Fostex advises that the VGS recovers and converts waste stream energy at a mean process efficiency of around 75%. The process uses fossil fuels or electric power to reach the required operating temperature. When this temperature has been reached, approximately 20% of the product gas internally produced is used to maintain the reaction. A VGS "standard" module can be expected to process 25 tonnes/day of organic waste material.
Fostex states that the VGS can process solid, liquid or gas carbonaceous wastes; in practice pre-treatment will be required to ensure that the waste is in a form which can be processed in the reaction vessel. This can be expected to require size range restrictions, the avoidance of substances which may slag or agglomerate at the reaction temperature, and restrictions on wastes with a high inert component such as soil.
VGS technology is claimed to offer saleable byproducts such as electricity, thermal energy, product gas, reformed hydrocarbon, inorganic chemicals and ash products (metals etc.). In the case of scheduled waste processing such byproducts are unlikely to be an important factor in the process application.
The technology has not been trialed or demonstrated in Australia. A submission was made in early 1994 to the Senate Waste Disposal Inquiry and ICI regarding the specific application of a spouted bed reactor configuration of the VGS to process ICI's hexachlorobenzene (HCB) waste. ICI , however, did not consider the process further (Manson, 1994).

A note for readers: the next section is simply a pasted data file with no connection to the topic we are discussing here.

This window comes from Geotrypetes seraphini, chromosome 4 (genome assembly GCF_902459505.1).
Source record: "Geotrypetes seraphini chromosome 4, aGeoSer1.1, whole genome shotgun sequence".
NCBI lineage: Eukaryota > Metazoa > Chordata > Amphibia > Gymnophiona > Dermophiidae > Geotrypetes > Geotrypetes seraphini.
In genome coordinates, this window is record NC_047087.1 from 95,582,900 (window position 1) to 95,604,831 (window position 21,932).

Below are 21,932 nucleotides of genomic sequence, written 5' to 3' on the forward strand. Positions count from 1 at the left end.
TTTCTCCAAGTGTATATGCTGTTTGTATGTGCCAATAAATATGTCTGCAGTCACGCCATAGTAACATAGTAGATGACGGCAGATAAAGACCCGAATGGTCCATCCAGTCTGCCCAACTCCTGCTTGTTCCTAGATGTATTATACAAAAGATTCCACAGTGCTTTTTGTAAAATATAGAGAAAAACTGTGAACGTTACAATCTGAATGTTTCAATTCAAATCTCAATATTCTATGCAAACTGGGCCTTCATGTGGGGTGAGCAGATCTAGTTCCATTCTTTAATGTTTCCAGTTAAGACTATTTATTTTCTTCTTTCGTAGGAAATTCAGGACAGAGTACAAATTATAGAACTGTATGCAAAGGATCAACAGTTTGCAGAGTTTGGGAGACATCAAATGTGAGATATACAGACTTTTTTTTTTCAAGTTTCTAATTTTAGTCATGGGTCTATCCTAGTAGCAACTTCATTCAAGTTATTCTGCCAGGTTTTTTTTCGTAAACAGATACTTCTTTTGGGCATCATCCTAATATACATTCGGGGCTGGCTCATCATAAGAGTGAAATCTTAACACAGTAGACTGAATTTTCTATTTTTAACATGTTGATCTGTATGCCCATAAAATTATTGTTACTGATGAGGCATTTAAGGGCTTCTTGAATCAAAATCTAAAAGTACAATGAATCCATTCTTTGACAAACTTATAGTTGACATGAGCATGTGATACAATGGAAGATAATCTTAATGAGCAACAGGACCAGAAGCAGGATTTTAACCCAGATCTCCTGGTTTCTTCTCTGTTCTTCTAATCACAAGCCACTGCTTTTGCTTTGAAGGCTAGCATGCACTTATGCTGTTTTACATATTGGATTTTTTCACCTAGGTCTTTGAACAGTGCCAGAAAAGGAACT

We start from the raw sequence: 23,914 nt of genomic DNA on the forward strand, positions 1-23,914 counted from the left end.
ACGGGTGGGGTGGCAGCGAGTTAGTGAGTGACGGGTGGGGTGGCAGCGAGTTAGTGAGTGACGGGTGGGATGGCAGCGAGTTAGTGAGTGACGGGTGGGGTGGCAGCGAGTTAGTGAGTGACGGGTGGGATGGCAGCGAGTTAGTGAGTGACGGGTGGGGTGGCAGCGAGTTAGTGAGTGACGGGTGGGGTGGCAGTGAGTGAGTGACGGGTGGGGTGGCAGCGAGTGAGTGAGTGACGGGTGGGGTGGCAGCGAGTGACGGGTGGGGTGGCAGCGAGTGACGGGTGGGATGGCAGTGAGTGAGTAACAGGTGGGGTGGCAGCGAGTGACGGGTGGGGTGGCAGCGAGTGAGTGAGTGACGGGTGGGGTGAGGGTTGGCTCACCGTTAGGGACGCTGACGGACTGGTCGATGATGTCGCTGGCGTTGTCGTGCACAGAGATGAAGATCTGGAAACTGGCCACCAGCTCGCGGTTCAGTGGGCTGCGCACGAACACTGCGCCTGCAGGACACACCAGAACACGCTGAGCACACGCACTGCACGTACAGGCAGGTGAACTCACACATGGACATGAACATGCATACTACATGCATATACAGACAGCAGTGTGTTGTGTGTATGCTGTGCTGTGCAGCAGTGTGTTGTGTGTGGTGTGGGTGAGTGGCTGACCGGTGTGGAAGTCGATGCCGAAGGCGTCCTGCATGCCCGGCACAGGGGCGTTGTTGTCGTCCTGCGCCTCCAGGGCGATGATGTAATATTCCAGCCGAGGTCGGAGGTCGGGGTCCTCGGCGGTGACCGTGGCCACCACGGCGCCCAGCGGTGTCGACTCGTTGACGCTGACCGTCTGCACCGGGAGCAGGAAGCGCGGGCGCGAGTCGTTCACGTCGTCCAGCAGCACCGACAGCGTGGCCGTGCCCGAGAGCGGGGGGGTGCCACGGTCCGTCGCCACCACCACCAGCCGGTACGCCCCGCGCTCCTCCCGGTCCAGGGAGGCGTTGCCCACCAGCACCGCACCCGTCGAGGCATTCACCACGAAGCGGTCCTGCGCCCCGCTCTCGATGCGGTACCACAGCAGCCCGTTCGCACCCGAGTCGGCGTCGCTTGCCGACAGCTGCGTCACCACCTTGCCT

Fostex advises that the US Departments of Energy and Agriculture have recently allocated further funding for a prototype spouted bed reactor configuration of the VGS aimed at the pyrolytic removal of fugitive plastics from municipal solid waste (MSW) streams. Testing of the spouted bed reactor for this purpose is currently under way.
Fostex Pty Ltd (Melbourne).
Range of waste types subject to limitations on size range, inert solids fraction and slagging materials.
All scheduled compounds, although insufficient information is available to confirm this.
This technology has not been trialed or demonstrated in Australia. Prototype spouted bed reactors are currently being tested in the US.
As the technology has not been demonstrated in Australia yet, it is expected that commercialisation will not occur in the foreseeable future (ie 5 years).
None provided. Forecast paybacks for larger VGS installations are in the 5-8 year range. However, this projection has little relevance to scheduled waste processing in Australia.
The process avoids the direct discharge of gaseous emissions and wastewater, however, systems will be required to ensure product gas quality objectives are achieved. The process produces a gas which, if mixed with air, is potentially explosive and appropriate design and operation is required to ensure safety of the process.
Insufficient information has been provided at this point in time to determine this.
Preprocessing will be required for some wastes to ensure that the material to be treated is in a form which can be processed in the reaction vessel. This includes wastes with a high inert component such as soil. It is expected that size range restrictions will apply and substances which may agglomerate at the reaction temperature need to be avoided.